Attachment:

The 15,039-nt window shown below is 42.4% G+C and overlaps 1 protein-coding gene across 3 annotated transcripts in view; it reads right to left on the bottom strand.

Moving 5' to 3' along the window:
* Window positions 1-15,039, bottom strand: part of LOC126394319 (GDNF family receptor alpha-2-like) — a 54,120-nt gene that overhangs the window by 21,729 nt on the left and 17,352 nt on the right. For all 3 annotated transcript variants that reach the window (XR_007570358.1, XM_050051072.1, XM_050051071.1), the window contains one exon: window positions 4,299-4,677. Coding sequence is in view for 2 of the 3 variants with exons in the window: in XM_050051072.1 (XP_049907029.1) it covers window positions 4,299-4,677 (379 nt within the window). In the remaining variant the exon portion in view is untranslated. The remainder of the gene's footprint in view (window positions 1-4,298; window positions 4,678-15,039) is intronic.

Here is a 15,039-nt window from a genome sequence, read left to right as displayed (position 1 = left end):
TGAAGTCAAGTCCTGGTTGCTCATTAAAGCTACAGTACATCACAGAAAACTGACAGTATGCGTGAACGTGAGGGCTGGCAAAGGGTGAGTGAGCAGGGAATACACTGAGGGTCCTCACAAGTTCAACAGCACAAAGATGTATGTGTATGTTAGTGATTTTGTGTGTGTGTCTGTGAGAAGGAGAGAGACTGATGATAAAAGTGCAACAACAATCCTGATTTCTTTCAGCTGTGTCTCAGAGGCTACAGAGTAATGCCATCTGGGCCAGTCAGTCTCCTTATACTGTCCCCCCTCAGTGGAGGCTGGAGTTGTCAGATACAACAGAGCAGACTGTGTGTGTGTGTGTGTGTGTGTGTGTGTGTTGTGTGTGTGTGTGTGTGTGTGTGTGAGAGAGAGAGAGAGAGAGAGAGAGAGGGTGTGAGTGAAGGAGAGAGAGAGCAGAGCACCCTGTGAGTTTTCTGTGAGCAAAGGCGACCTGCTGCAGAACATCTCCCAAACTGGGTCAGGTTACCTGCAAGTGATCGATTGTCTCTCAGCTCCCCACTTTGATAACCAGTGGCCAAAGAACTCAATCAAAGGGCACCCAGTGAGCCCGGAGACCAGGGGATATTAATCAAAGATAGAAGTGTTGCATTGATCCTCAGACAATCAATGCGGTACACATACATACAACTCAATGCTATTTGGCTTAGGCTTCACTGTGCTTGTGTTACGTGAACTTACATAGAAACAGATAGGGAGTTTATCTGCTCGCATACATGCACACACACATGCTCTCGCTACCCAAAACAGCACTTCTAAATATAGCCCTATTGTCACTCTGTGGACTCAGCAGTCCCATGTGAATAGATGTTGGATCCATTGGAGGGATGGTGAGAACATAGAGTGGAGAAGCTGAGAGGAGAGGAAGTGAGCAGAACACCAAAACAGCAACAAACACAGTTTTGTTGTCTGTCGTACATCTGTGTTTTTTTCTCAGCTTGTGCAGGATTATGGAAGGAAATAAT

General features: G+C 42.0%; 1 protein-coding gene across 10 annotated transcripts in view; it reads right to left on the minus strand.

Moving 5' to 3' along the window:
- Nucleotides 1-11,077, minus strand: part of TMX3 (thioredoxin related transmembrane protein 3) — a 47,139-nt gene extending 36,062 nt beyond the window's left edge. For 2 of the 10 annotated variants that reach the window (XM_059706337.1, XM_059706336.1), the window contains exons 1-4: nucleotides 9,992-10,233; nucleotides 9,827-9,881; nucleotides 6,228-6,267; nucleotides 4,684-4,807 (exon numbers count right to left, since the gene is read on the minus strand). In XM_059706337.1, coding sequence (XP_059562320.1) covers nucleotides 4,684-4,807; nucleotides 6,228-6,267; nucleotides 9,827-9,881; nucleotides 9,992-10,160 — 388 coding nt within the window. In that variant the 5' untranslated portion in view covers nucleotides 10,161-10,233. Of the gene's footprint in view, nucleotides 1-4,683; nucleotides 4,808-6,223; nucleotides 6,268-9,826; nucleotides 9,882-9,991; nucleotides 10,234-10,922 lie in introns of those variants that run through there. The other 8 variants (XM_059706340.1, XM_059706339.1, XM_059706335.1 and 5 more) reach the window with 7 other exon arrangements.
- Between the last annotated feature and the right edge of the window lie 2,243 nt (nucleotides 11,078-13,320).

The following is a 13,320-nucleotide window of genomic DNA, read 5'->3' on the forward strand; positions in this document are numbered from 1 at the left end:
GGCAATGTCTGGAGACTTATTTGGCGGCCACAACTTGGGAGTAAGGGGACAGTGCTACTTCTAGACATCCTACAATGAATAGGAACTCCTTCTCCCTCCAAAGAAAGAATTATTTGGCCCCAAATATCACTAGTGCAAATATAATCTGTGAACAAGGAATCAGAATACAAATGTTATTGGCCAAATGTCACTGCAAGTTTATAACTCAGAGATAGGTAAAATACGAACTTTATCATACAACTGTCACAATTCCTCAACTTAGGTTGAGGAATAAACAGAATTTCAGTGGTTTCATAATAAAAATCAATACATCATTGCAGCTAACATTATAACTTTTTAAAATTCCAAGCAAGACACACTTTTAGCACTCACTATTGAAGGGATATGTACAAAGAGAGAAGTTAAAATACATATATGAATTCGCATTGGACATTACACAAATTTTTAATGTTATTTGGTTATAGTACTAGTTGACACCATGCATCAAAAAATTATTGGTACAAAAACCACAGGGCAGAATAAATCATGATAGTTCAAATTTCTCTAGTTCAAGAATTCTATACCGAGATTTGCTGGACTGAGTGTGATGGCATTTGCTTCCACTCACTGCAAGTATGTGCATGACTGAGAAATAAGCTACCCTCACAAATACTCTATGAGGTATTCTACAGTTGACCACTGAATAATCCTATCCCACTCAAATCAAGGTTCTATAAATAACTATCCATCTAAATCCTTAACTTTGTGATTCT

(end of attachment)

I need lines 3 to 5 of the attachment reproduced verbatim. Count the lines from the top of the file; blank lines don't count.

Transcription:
* Window positions 1-15,039, bottom strand: part of LOC126394319 (GDNF family receptor alpha-2-like) — a 54,120-nt gene that overhangs the window by 21,729 nt on the left and 17,352 nt on the right. For all 3 annotated transcript variants that reach the window (XR_007570358.1, XM_050051072.1, XM_050051071.1), the window contains one exon: window positions 4,299-4,677. Coding sequence is in view for 2 of the 3 variants with exons in the window: in XM_050051072.1 (XP_049907029.1) it covers window positions 4,299-4,677 (379 nt within the window). In the remaining variant the exon portion in view is untranslated. The remainder of the gene's footprint in view (window positions 1-4,298; window positions 4,678-15,039) is intronic.

Here is a 15,039-nt window from a genome sequence, read left to right as displayed (position 1 = left end):
TGAAGTCAAGTCCTGGTTGCTCATTAAAGCTACAGTACATCACAGAAAACTGACAGTATGCGTGAACGTGAGGGCTGGCAAAGGGTGAGTGAGCAGGGAATACACTGAGGGTCCTCACAAGTTCAACAGCACAAAGATGTATGTGTATGTTAGTGATTTTGTGTGTGTGTCTGTGAGAAGGAGAGAGACTGATGATAAAAGTGCAACAACAATCCTGATTTCTTTCAGCTGTGTCTCAGAGGCTACAGAGTAATGCCATCTGGGCCAGTCAGTCTCCTTATACTGTCCCCCCTCAGTGGAGGCTGGAGTTGTCAGATACAACAGAGCAGACTGTGTGTGTGTGTGTGTGTGTGTGTGTGTGTTGTGTGTGTGTGTGTGTGTGTGTGTGAGAGAGAGAGAGAGAGAGAGAGAGAGGGTGTGAGTGAAGGAGAGAGAGAGCAGAGCACCCTGTGAGTTTTCTGTGAGCAAAGGCGACCTGCTGCAGAACATCTCCCAAACTGGGTCAGGTTACCTGCAAGTGATCGATTGTCTCTCAGCTCCCCACTTTGATAACCAGTGGCCAAAGAACTCAATCAAAGGGCACCCAGTGAGCCCGGAGACCAGGGGATATTAATCAAAGATAGAAGTGTTGCATTGATCCTCAGACAATCAATGCGGTACACATACATACAACTCAATGCTATTTGGCTTAGGCTTCACTGTGCTTGTGTTACGTGAACTTACATAGAAACAGATAGGGAGTTTATCTGCTCGCATACATGCACACACACATGCTCTCGCTACCCAAAACAGCACTTCTAAATATAGCCCTATTGTCACTCTGTGGACTCAGCAGTCCCATGTGAATAGATGTTGGATCCATTGGAGGGATGGTGAGAACATAGAGTGGAGAAGCTGAGAGGAGAGGAAGTGAGCAGAACACCAAAACAGCAACAAACACAGTTTTGTTGTCTGTCGTACATCTGTGTTTTTTTCTCAGCTTGTGCAGGATTATGGAAGGAAATAAT